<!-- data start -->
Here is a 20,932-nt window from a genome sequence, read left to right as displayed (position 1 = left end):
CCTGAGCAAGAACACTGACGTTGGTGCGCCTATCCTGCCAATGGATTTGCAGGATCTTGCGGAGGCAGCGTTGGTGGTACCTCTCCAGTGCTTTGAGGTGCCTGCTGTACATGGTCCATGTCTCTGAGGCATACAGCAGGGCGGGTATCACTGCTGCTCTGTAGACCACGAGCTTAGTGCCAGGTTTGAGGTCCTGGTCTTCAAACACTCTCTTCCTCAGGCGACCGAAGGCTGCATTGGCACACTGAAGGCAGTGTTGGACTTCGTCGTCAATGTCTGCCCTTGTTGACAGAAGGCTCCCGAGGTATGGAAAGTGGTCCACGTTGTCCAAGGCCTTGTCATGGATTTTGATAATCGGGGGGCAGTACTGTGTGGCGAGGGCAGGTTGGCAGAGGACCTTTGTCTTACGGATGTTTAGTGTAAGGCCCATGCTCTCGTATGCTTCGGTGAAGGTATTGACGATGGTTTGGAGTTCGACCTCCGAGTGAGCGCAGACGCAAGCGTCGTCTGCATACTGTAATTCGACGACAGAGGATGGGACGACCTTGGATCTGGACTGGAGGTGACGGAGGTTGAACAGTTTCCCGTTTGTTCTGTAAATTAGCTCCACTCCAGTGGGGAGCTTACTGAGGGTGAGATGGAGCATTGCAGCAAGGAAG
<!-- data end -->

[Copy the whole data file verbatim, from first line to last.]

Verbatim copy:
Here is a 20,932-nt window from a genome sequence, read left to right as displayed (position 1 = left end):
CCTGAGCAAGAACACTGACGTTGGTGCGCCTATCCTGCCAATGGATTTGCAGGATCTTGCGGAGGCAGCGTTGGTGGTACCTCTCCAGTGCTTTGAGGTGCCTGCTGTACATGGTCCATGTCTCTGAGGCATACAGCAGGGCGGGTATCACTGCTGCTCTGTAGACCACGAGCTTAGTGCCAGGTTTGAGGTCCTGGTCTTCAAACACTCTCTTCCTCAGGCGACCGAAGGCTGCATTGGCACACTGAAGGCAGTGTTGGACTTCGTCGTCAATGTCTGCCCTTGTTGACAGAAGGCTCCCGAGGTATGGAAAGTGGTCCACGTTGTCCAAGGCCTTGTCATGGATTTTGATAATCGGGGGGCAGTACTGTGTGGCGAGGGCAGGTTGGCAGAGGACCTTTGTCTTACGGATGTTTAGTGTAAGGCCCATGCTCTCGTATGCTTCGGTGAAGGTATTGACGATGGTTTGGAGTTCGACCTCCGAGTGAGCGCAGACGCAAGCGTCGTCTGCATACTGTAATTCGACGACAGAGGATGGGACGACCTTGGATCTGGACTGGAGGTGACGGAGGTTGAACAGTTTCCCGTTTGTTCTGTAAATTAGCTCCACTCCAGTGGGGAGCTTACTGAGGGTGAGATGGAGCATTGCAGCAAGGAAG